Darth Vader photo by Steven Miller on Flickr CC BY-2.0

Sometimes we can get a bit fuzzy about what the Scriptures say, can’t we? We hear a commonly used phrase and think it sounds a bit “Bible-ish,” so we assume it’s in God’s Word. But we may be mistaken.

Let’s try a little quiz. Which of these sayings is in the Bible?

  1. “God helps those who help themselves.”
  2. “Cleanliness is next to godliness.”
  3. “Just follow your heart and believe, and you can do anything.”

Actually, NONE of them can be found in the Scriptures. The first was popularized by Ben Franklin, the second by John Wesley, and the third is from a Disney song!

Let’s try again. How about this one:

  1. “I find your lack of faith disturbing.”

Who said that? It must have been Jesus, right? That totally sounds like something He would say, probably to His disciples.

Actually, that immortal phrase was uttered by Darth Vader in the original Star Wars movie!

We can really get thrown off track when we don’t know Scripture for ourselves. When we mistakenly think certain phrases are in the Bible, we can even believe things that are contrary to what God says.

For instance, in times of difficulty many people cling to the phrase, “God will never give you more than you can handle.” But is that actually in the Bible?

No, it isn’t. The correct verse is:

“No temptation has overtaken you except what is common to mankind. And God is faithful; he will not let you be tempted beyond what you can bear. But when you are tempted, he will also provide a way out so that you can endure it.” (1 Corinthians 10:13 NIV)

The context here concerns temptations, not other challenges or difficulties in our lives. The truth is, sometimes we will be faced with situations that are more than we can handle. In those times, God intends us to acknowledge our helplessness and turn to Him for comfort and assistance. His strength is made perfect in our weakness. If we could handle everything ourselves, then we wouldn’t need to rely on God, would we?

Sometimes we get a Bible verse partly right, but even then we can fall into incorrect beliefs. Take this one, for instance:

“Money is the root of all evil.”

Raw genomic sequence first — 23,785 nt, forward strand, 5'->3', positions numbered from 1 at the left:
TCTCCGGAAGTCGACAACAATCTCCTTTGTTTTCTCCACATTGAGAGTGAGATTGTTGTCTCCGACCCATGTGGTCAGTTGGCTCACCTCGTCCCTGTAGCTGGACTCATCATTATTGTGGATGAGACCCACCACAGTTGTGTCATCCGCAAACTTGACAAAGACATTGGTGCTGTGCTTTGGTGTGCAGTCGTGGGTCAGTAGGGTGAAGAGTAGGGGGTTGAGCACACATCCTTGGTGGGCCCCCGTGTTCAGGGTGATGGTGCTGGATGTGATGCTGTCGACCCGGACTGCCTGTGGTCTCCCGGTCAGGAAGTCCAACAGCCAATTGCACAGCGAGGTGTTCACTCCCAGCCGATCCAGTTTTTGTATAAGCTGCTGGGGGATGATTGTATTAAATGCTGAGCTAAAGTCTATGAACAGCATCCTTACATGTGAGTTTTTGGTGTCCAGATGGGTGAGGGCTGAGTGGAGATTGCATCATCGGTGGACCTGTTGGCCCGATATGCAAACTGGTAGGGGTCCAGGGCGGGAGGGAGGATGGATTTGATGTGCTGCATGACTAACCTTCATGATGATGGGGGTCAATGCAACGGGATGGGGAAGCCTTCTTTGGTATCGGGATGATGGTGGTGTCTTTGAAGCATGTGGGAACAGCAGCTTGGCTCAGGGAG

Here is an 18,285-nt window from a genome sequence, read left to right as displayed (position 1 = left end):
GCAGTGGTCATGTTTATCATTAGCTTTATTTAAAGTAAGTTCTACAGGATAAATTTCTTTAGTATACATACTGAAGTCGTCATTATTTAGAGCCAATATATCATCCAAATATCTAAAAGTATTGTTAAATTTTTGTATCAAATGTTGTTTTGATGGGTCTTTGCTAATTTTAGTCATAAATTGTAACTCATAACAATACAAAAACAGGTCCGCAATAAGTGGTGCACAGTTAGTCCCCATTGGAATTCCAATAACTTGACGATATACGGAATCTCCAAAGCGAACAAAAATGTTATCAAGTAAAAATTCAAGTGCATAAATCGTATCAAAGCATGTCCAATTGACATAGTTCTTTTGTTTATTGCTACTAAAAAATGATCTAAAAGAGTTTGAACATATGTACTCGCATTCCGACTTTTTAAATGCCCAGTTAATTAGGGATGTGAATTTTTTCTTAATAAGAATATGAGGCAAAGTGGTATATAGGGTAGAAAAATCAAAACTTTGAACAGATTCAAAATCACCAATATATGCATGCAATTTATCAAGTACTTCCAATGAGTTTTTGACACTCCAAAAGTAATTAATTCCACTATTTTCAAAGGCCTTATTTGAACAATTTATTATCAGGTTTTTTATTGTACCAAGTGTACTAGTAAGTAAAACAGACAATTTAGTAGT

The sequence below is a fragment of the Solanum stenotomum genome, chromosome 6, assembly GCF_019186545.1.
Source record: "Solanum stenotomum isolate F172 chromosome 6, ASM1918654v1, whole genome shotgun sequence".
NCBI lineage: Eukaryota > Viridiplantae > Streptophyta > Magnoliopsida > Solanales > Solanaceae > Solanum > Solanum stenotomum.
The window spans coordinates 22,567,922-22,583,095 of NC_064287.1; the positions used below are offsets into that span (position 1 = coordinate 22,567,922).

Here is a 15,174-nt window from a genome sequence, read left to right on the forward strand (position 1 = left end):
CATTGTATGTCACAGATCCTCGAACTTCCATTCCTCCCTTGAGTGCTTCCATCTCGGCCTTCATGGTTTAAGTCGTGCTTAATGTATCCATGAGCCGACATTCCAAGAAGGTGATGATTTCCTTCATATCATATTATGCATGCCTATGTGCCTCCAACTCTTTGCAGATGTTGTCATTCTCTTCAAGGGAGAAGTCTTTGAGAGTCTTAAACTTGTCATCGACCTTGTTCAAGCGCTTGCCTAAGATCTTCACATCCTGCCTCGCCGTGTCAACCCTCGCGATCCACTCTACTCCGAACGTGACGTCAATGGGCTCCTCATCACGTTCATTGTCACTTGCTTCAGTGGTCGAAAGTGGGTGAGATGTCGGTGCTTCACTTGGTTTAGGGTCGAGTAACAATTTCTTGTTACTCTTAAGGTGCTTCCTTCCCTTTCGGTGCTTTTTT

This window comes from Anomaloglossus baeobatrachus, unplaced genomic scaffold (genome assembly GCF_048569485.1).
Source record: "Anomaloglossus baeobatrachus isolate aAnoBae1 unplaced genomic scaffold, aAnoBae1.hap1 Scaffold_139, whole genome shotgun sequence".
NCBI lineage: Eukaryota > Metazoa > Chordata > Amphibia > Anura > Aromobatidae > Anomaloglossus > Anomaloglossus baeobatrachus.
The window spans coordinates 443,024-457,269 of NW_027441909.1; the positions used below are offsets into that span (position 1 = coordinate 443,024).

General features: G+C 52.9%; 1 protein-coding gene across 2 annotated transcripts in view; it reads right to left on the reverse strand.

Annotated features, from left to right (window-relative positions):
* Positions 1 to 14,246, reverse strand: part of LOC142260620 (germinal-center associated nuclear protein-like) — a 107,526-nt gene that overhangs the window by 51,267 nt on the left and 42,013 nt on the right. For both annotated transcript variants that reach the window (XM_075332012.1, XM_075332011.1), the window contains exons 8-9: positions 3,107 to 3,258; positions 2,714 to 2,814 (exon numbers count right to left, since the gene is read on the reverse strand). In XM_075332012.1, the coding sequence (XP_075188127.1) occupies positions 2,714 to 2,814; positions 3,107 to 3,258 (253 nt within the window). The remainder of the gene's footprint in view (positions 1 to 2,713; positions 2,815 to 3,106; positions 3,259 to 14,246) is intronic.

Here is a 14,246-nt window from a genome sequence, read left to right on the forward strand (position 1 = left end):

Close, but no cigar. The correct Bible verse is:

“The love of money is the root of all kinds of evil.” (1 Timothy 6:10)

Money itself isn’t evil: it’s a neutral medium of exchange. In fact, money can do a great deal of good in alleviating poverty and advancing the Kingdom of God. It’s when we love money and put it above God in our lives that we run into trouble. The above verse goes on to say:

“And some people, craving money, have wandered from the true faith and pierced themselves with many sorrows.”

Photo from pxfuel

It’s crucial to make sure we’re quoting the Bible accurately. How do we do that? By taking the time to read the Scriptures regularly. If you don’t have a copy of the Bible in your own home, there are numerous online resources through which you can begin to learn and study God’s Word.

Sites like BibleGateway and Bible Hub present the Bible in many formats and translations. Also popular is the YouVersion Bible App, available in over a thousand languages. All of these resources are easy-to-use ways to bring the Bible into your everyday life.

If you learn for yourself what God’s Word actually says, you won’t make mistakes like the following, which are statements about the Bible made by children:

“A Christian should only have one spouse.  This is called monotony.”

“Lot’s wife was a pillar of salt by day, but a ball of fire by night.”

“Noah’s wife was called Joan of Ark.”

You know what they say: A little knowledge is a dangerous thing!

Wait a minute: is that phrase from the Bible or not? You’ll have to read it yourself to find out!

© 2020 Lori J. Cartmell. All rights reserved.

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